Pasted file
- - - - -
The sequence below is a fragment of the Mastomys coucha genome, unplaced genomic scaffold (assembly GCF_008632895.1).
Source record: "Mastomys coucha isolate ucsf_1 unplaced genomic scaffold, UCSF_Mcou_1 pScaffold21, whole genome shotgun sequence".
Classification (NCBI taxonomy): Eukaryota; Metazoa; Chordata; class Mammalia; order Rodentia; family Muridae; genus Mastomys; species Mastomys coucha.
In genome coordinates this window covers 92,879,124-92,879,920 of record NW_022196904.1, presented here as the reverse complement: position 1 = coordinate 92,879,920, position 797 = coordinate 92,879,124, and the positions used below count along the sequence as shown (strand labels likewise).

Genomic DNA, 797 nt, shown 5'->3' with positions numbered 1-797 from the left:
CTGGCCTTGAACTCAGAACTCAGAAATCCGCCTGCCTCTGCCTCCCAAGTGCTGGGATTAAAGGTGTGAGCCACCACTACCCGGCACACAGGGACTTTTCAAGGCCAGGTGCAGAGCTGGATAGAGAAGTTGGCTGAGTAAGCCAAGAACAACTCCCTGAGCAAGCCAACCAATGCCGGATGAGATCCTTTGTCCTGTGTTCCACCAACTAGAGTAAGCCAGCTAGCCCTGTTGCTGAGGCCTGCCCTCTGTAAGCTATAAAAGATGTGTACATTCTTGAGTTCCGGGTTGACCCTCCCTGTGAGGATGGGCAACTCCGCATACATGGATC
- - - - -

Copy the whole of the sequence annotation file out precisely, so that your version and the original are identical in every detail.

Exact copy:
The sequence below is a fragment of the Mastomys coucha genome, unplaced genomic scaffold (assembly GCF_008632895.1).
Source record: "Mastomys coucha isolate ucsf_1 unplaced genomic scaffold, UCSF_Mcou_1 pScaffold21, whole genome shotgun sequence".
Classification (NCBI taxonomy): Eukaryota; Metazoa; Chordata; class Mammalia; order Rodentia; family Muridae; genus Mastomys; species Mastomys coucha.
In genome coordinates this window covers 92,879,124-92,879,920 of record NW_022196904.1, presented here as the reverse complement: position 1 = coordinate 92,879,920, position 797 = coordinate 92,879,124, and the positions used below count along the sequence as shown (strand labels likewise).

Genomic DNA, 797 nt, shown 5'->3' with positions numbered 1-797 from the left:
CTGGCCTTGAACTCAGAACTCAGAAATCCGCCTGCCTCTGCCTCCCAAGTGCTGGGATTAAAGGTGTGAGCCACCACTACCCGGCACACAGGGACTTTTCAAGGCCAGGTGCAGAGCTGGATAGAGAAGTTGGCTGAGTAAGCCAAGAACAACTCCCTGAGCAAGCCAACCAATGCCGGATGAGATCCTTTGTCCTGTGTTCCACCAACTAGAGTAAGCCAGCTAGCCCTGTTGCTGAGGCCTGCCCTCTGTAAGCTATAAAAGATGTGTACATTCTTGAGTTCCGGGTTGACCCTCCCTGTGAGGATGGGCAACTCCGCATACATGGATC